Displaying items by tag: Politics
Cabinet secretary Simon Case has said in a letter to civil servants that the Government wants to cut up to 91,000 jobs within three years to save money. The civil service has grown a lot since 2016. Major changes like Brexit and the response to the pandemic created jobs which are not needed now. No 10 insists its approach is about ‘good housekeeping’, and more efficiency and automation will mean no cut in services. But where the numbers will be reduced is not clear. What would cuts to a big department like works and pensions or defence mean in practice? Although the civil service is often associated with Whitehall and the machinery of government, tens of thousands of people work on things like delivering benefits and keeping the courts running.
Health campaigners accused Boris Johnson of ‘playing politics’ with children's health after the department of health said it plans to defer the bans on multi-buy deals for junk food and pre-watershed TV advertising for a year. Officials will assess the impact on household finances as families struggle with the increasing cost of living. Curbs on junk food placement in stores will still go ahead in October. Public health minister Maggie Throup insisted the Government remains committed to tackling the issue of childhood obesity. Prof Graham MacGregor, a cardiologist who is chairman of Action on Sugar, said the delays contradicted the ‘levelling up’ agenda.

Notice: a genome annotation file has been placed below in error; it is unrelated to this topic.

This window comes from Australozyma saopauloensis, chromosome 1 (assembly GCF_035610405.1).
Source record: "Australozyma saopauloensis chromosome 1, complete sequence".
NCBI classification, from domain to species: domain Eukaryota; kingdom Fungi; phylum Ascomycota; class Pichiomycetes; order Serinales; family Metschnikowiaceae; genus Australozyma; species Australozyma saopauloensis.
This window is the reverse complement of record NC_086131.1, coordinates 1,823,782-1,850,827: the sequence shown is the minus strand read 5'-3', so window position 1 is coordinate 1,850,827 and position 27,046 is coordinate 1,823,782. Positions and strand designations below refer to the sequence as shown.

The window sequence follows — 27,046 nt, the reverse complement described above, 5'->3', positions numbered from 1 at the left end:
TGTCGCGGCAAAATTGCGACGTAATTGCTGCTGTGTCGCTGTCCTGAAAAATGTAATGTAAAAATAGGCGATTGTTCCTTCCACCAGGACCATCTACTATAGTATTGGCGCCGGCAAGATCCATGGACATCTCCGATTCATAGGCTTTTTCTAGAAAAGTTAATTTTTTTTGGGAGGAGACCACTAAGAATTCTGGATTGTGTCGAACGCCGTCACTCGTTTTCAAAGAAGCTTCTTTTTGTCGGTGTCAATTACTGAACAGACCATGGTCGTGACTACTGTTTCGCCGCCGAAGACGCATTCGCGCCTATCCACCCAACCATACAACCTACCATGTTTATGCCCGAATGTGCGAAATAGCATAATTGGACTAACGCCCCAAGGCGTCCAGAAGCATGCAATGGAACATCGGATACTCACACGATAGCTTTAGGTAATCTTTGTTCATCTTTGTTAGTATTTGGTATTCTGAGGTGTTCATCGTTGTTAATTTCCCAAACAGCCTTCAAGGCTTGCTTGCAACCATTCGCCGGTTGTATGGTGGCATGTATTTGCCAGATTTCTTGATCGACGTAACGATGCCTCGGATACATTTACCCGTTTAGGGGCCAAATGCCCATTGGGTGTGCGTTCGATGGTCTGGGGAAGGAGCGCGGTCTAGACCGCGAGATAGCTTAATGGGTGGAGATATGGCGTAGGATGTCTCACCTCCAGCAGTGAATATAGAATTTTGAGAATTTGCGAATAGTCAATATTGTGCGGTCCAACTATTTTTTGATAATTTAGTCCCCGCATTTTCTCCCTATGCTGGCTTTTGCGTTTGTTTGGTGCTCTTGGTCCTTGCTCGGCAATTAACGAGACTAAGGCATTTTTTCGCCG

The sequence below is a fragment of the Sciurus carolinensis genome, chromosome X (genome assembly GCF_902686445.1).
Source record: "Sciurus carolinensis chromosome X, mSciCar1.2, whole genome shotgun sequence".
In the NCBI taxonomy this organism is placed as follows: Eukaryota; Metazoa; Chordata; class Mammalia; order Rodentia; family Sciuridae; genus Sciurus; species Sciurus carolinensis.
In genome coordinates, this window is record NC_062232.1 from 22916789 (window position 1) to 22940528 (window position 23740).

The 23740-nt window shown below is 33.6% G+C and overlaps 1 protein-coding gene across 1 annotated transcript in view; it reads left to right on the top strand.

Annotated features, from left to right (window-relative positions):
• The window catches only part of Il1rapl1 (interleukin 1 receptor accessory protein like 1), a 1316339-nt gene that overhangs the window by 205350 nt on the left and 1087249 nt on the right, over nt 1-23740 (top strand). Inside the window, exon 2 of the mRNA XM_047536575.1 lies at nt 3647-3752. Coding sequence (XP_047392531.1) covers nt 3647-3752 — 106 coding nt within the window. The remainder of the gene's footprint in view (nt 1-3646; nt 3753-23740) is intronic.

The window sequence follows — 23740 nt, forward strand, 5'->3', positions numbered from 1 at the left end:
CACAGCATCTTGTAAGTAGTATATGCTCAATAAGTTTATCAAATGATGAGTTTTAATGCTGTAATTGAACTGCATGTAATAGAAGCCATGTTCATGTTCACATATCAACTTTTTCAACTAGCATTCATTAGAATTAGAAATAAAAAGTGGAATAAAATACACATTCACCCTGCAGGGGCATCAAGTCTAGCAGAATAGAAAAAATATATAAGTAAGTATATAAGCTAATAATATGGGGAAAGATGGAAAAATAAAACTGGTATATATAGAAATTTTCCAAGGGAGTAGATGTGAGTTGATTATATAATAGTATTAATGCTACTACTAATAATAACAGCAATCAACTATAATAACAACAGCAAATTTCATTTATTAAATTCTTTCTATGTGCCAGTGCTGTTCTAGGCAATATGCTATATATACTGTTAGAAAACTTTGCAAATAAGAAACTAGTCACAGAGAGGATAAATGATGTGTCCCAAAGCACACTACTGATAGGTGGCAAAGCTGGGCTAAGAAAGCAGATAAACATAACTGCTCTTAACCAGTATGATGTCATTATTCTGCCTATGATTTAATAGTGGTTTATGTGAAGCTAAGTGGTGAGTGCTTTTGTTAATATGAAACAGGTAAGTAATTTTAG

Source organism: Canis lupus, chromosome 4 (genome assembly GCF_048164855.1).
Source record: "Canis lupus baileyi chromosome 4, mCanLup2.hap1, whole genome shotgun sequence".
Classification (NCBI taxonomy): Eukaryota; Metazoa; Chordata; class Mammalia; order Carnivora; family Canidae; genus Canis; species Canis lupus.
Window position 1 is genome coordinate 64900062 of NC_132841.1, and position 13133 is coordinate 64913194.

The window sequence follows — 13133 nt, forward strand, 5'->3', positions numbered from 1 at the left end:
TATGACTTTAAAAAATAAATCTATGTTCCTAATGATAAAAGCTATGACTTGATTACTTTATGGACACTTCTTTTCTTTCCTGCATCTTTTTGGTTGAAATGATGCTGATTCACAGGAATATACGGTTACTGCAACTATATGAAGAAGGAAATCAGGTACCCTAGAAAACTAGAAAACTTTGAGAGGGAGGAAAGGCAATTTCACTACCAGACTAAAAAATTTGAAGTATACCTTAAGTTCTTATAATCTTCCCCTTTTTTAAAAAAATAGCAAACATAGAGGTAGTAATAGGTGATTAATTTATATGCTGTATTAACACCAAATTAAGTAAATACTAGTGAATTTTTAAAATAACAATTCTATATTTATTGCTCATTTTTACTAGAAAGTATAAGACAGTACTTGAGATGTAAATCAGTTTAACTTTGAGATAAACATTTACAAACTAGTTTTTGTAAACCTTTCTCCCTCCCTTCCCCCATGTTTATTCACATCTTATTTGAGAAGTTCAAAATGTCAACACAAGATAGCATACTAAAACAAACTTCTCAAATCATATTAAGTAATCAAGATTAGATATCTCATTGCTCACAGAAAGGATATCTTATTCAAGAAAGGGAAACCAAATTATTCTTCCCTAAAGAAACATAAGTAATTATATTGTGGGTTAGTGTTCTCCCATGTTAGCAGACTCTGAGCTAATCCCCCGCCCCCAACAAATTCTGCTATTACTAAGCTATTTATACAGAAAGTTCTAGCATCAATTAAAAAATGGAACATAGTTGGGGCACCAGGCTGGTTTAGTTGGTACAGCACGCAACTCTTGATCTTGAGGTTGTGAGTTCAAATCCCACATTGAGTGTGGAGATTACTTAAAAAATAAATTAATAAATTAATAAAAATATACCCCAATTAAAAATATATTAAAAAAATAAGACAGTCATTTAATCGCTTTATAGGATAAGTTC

The EU is finding it difficult to decrease its dependence on Russian oil and gas. One alternative is the proposed EastMed pipeline, which would carry natural gas extracted from fields under the waters of Israel's and Cyprus's exclusive economic zones to Greece and from there to other European countries. The pre-feasibility studies of the pipeline, conducted from 2015-18 and paid for by the EU, found that the project is ‘technically feasible, economically viable and commercially competitive’. The US under secretary of state for political affairs, meeting with her counterparts in Turkey, has said that more pipelines are needed in the Eastern Mediterranean. However, the USA prefers to steer business to Turkey rather than to America's democratic allies, Cyprus, Israel and Greece. Algerian gas pipelines are also acceptable to the Americans, but the long-planned EastMed pipeline is not.